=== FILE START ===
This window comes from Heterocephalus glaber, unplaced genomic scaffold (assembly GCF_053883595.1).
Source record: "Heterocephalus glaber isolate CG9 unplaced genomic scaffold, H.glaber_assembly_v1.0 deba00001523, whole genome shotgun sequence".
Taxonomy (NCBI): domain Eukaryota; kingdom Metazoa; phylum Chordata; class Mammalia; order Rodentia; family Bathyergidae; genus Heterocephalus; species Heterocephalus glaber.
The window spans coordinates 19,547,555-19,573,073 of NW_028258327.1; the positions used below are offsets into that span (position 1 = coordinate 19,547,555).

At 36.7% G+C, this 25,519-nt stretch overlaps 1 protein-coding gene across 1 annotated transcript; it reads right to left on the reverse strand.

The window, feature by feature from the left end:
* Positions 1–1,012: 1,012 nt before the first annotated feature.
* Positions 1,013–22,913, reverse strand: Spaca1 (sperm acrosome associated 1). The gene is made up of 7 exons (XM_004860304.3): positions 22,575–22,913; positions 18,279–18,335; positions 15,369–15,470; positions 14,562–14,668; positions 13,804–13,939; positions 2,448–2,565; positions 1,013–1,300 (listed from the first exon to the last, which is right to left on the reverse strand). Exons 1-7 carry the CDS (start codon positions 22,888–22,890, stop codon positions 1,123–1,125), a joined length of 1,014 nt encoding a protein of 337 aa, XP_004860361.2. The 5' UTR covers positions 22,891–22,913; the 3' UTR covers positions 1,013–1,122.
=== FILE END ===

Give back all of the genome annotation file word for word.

This window comes from Heterocephalus glaber, unplaced genomic scaffold (assembly GCF_053883595.1).
Source record: "Heterocephalus glaber isolate CG9 unplaced genomic scaffold, H.glaber_assembly_v1.0 deba00001523, whole genome shotgun sequence".
Taxonomy (NCBI): domain Eukaryota; kingdom Metazoa; phylum Chordata; class Mammalia; order Rodentia; family Bathyergidae; genus Heterocephalus; species Heterocephalus glaber.
The window spans coordinates 19,547,555-19,573,073 of NW_028258327.1; the positions used below are offsets into that span (position 1 = coordinate 19,547,555).

At 36.7% G+C, this 25,519-nt stretch overlaps 1 protein-coding gene across 1 annotated transcript; it reads right to left on the reverse strand.

The window, feature by feature from the left end:
* Positions 1–1,012: 1,012 nt before the first annotated feature.
* Positions 1,013–22,913, reverse strand: Spaca1 (sperm acrosome associated 1). The gene is made up of 7 exons (XM_004860304.3): positions 22,575–22,913; positions 18,279–18,335; positions 15,369–15,470; positions 14,562–14,668; positions 13,804–13,939; positions 2,448–2,565; positions 1,013–1,300 (listed from the first exon to the last, which is right to left on the reverse strand). Exons 1-7 carry the CDS (start codon positions 22,888–22,890, stop codon positions 1,123–1,125), a joined length of 1,014 nt encoding a protein of 337 aa, XP_004860361.2. The 5' UTR covers positions 22,891–22,913; the 3' UTR covers positions 1,013–1,122.